15. Shahaf Levin

    Shahaf Levin Strong Member of the Forum

    Paper cup... And not easy for someone that muscle the weight. It is a safe version of BU TGU, anything jerkiness or loss of control will get you wet...
     
    KIWI5 and jca17 like this.
  16. KIWI5

    KIWI5 Triple-Digit Post Count

    Reviewing my training, I see a shocking gap in higher rep training. All my strength training is 5 reps and under. I suppose my kettlebell swings count as higher rep (10 swings max), and my 'life' training (wood chopping) is higher rep... But I'm going to add a high rep "drop set' to my squats/benchpress immediately. Thanks MikeTheBear.

    Back Off Sets: What They Are and How to Use Them - BarBend
     
    Kozushi and jca17 like this.
  17. Tirofijo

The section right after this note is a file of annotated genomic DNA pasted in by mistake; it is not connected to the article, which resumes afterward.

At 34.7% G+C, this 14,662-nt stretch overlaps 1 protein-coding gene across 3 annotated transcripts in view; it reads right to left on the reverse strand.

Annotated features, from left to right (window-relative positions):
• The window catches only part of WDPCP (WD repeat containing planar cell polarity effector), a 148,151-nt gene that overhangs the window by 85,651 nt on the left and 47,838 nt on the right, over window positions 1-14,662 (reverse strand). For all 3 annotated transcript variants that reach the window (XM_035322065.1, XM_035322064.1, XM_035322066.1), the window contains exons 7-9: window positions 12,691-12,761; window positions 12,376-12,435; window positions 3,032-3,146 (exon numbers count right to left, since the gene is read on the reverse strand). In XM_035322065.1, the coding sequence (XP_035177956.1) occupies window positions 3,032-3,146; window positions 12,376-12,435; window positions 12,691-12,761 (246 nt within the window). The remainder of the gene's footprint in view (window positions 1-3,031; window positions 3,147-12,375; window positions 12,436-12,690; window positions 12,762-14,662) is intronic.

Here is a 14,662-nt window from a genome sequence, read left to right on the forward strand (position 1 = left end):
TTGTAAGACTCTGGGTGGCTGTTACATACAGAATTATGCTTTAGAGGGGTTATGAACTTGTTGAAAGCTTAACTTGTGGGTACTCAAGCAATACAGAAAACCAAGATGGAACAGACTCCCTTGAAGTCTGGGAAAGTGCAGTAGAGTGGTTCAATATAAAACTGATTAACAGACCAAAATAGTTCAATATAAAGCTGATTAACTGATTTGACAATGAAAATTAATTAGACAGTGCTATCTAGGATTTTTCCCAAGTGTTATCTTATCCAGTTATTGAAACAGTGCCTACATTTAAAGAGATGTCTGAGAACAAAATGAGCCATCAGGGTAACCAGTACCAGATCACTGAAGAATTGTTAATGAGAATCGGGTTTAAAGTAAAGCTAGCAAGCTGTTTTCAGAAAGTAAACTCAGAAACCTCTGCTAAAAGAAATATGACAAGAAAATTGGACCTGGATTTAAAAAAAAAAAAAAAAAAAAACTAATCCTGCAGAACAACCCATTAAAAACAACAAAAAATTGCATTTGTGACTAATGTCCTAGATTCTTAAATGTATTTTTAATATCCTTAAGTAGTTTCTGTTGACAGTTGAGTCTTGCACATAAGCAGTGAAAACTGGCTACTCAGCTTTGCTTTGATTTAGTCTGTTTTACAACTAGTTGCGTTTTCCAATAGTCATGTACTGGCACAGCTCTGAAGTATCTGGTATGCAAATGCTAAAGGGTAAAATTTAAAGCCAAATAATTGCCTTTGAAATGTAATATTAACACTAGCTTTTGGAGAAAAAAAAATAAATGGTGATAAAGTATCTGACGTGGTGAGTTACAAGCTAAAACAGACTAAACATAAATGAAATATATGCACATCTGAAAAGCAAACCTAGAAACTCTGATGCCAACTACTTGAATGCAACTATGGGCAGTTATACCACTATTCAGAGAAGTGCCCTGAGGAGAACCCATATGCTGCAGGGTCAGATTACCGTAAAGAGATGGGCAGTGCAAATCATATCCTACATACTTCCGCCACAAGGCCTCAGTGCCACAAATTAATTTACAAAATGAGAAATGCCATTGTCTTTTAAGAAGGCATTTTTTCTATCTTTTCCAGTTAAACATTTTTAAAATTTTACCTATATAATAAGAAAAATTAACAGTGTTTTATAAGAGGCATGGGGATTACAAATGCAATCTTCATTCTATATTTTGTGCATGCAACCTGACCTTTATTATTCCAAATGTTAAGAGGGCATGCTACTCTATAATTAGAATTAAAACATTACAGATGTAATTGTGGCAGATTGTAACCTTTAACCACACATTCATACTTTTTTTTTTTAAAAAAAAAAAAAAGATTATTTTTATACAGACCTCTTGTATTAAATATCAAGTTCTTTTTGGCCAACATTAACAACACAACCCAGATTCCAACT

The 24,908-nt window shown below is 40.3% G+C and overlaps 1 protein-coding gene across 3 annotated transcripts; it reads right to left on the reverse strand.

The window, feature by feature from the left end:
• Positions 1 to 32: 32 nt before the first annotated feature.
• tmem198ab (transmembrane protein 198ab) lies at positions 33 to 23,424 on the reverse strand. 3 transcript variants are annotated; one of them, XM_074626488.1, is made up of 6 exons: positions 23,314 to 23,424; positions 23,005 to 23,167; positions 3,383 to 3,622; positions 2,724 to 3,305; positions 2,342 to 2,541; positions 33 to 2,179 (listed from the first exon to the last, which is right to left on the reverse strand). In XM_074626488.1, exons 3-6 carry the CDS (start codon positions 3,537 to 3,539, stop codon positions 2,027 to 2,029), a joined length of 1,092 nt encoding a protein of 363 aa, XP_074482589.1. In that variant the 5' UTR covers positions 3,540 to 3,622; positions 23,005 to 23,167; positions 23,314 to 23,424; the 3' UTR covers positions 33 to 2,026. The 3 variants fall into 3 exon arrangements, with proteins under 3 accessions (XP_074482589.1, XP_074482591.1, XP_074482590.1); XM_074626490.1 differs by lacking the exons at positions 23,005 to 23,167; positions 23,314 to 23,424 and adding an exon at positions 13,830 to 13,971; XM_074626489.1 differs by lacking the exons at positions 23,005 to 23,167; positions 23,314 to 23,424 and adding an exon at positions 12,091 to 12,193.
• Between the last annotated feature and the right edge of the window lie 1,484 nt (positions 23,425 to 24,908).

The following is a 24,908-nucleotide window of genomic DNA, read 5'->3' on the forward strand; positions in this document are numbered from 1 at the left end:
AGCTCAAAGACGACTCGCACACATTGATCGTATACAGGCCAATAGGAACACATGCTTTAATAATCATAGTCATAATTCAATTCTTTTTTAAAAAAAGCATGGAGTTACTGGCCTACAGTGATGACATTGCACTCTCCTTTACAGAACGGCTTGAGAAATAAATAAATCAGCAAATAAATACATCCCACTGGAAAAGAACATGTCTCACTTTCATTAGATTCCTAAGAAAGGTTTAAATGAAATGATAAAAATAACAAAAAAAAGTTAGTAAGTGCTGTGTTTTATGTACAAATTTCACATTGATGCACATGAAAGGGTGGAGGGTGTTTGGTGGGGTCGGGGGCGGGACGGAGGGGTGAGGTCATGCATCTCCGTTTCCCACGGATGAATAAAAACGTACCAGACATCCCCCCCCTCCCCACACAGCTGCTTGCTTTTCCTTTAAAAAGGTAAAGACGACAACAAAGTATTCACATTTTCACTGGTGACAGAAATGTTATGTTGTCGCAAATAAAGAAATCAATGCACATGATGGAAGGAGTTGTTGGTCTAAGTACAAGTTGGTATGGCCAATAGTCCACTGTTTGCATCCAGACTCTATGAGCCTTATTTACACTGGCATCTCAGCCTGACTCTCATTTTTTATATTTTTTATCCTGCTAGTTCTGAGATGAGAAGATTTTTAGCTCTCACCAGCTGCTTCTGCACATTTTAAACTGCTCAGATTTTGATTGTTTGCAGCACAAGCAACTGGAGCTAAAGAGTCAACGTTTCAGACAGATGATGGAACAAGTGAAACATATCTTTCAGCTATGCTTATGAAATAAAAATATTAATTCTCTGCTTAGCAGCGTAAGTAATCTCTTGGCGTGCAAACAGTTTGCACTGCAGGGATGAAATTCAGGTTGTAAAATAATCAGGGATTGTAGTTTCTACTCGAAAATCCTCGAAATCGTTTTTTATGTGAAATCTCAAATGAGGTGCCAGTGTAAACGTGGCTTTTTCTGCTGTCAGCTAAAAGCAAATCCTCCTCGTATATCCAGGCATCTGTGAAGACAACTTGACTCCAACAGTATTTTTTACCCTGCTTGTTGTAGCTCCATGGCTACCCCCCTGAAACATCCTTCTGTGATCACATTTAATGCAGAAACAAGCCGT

Tirofijo Triple-Digit Post Count

    And you won't be 200lbs after a gallon a milk a day for how ever many years (or months) it takes to work up to those numbers. :)
     
  18. Papa Georgio

    Papa Georgio Double-Digit Post Count

    Maybe the guy starts out at 150.

    Anyway. I do like Dan John's preference of PB&J sandwiches over the milk. I could really mix it up. One day I'll go extra crunchy, the next creamy. Maybe today I'll go grape, tomorrow strawberry. Whole wheat or rye. Just kidding. Who'd use rye with pb&j??

    As far as high reps on technical compound lifts, no offense but you can count me out.
     
  19. jca17

    jca17 Helping Make Others Stronger

    A gallon of milk a day, and you will reach that weight soon, whether you get stronger or not. Ideally you get stronger and are adding muscle.

    I think a half gallon a day is way (or whey?) more reasonable. Youll be increasing your weekly calorie intake by 8400 calories. Thats before taking increased food appetite into account from the hard lifting. Gallon of milk a day makes sense for 250 lb lifter, but maybe a 180 pound lifter can do well with less, especially if health or physique have non-zero importance to your goals.